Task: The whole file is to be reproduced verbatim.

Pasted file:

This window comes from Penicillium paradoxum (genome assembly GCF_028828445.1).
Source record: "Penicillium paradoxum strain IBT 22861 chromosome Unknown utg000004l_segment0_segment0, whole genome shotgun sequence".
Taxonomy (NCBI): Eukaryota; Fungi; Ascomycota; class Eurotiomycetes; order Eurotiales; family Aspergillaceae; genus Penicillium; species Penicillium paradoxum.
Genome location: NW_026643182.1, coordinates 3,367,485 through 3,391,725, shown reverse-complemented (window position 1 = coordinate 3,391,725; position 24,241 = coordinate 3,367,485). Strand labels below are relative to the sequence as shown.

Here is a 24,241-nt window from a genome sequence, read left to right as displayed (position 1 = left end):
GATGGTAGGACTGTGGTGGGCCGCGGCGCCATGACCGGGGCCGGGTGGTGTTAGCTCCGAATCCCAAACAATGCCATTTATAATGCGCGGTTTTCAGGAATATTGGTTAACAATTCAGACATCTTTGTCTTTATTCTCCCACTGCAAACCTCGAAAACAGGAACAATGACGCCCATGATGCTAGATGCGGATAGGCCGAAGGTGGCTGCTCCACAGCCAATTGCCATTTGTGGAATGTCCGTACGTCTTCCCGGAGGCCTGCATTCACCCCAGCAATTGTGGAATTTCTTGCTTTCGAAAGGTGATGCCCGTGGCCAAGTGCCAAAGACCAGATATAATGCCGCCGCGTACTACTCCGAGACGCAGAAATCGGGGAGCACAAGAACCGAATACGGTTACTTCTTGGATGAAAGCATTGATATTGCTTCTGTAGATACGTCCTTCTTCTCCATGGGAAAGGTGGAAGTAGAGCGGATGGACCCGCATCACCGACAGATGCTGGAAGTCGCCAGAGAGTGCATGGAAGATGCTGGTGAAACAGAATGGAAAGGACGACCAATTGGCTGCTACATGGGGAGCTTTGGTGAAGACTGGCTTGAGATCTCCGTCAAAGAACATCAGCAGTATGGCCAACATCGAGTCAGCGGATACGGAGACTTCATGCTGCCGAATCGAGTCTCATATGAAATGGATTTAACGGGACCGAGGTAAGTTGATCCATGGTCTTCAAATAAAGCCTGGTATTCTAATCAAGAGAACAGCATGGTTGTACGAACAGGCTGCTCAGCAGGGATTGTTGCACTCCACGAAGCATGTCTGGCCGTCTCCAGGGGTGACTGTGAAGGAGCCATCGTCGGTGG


This window comes from Penicillium paradoxum (genome assembly GCF_028828445.1).
Source record: "Penicillium paradoxum strain IBT 22861 chromosome Unknown utg000004l_segment0_segment0, whole genome shotgun sequence".
Taxonomy (NCBI): Eukaryota; Fungi; Ascomycota; class Eurotiomycetes; order Eurotiales; family Aspergillaceae; genus Penicillium; species Penicillium paradoxum.
Genome location: NW_026643182.1, coordinates 3,367,485 through 3,391,725, shown reverse-complemented (window position 1 = coordinate 3,391,725; position 24,241 = coordinate 3,367,485). Strand labels below are relative to the sequence as shown.

Here is a 24,241-nt window from a genome sequence, read left to right as displayed (position 1 = left end):
GATGGTAGGACTGTGGTGGGCCGCGGCGCCATGACCGGGGCCGGGTGGTGTTAGCTCCGAATCCCAAACAATGCCATTTATAATGCGCGGTTTTCAGGAATATTGGTTAACAATTCAGACATCTTTGTCTTTATTCTCCCACTGCAAACCTCGAAAACAGGAACAATGACGCCCATGATGCTAGATGCGGATAGGCCGAAGGTGGCTGCTCCACAGCCAATTGCCATTTGTGGAATGTCCGTACGTCTTCCCGGAGGCCTGCATTCACCCCAGCAATTGTGGAATTTCTTGCTTTCGAAAGGTGATGCCCGTGGCCAAGTGCCAAAGACCAGATATAATGCCGCCGCGTACTACTCCGAGACGCAGAAATCGGGGAGCACAAGAACCGAATACGGTTACTTCTTGGATGAAAGCATTGATATTGCTTCTGTAGATACGTCCTTCTTCTCCATGGGAAAGGTGGAAGTAGAGCGGATGGACCCGCATCACCGACAGATGCTGGAAGTCGCCAGAGAGTGCATGGAAGATGCTGGTGAAACAGAATGGAAAGGACGACCAATTGGCTGCTACATGGGGAGCTTTGGTGAAGACTGGCTTGAGATCTCCGTCAAAGAACATCAGCAGTATGGCCAACATCGAGTCAGCGGATACGGAGACTTCATGCTGCCGAATCGAGTCTCATATGAAATGGATTTAACGGGACCGAGGTAAGTTGATCCATGGTCTTCAAATAAAGCCTGGTATTCTAATCAAGAGAACAGCATGGTTGTACGAACAGGCTGCTCAGCAGGGATTGTTGCACTCCACGAAGCATGTCTGGCCGTCTCCAGGGGTGACTGTGAAGGAGCCATCGTCGGTGG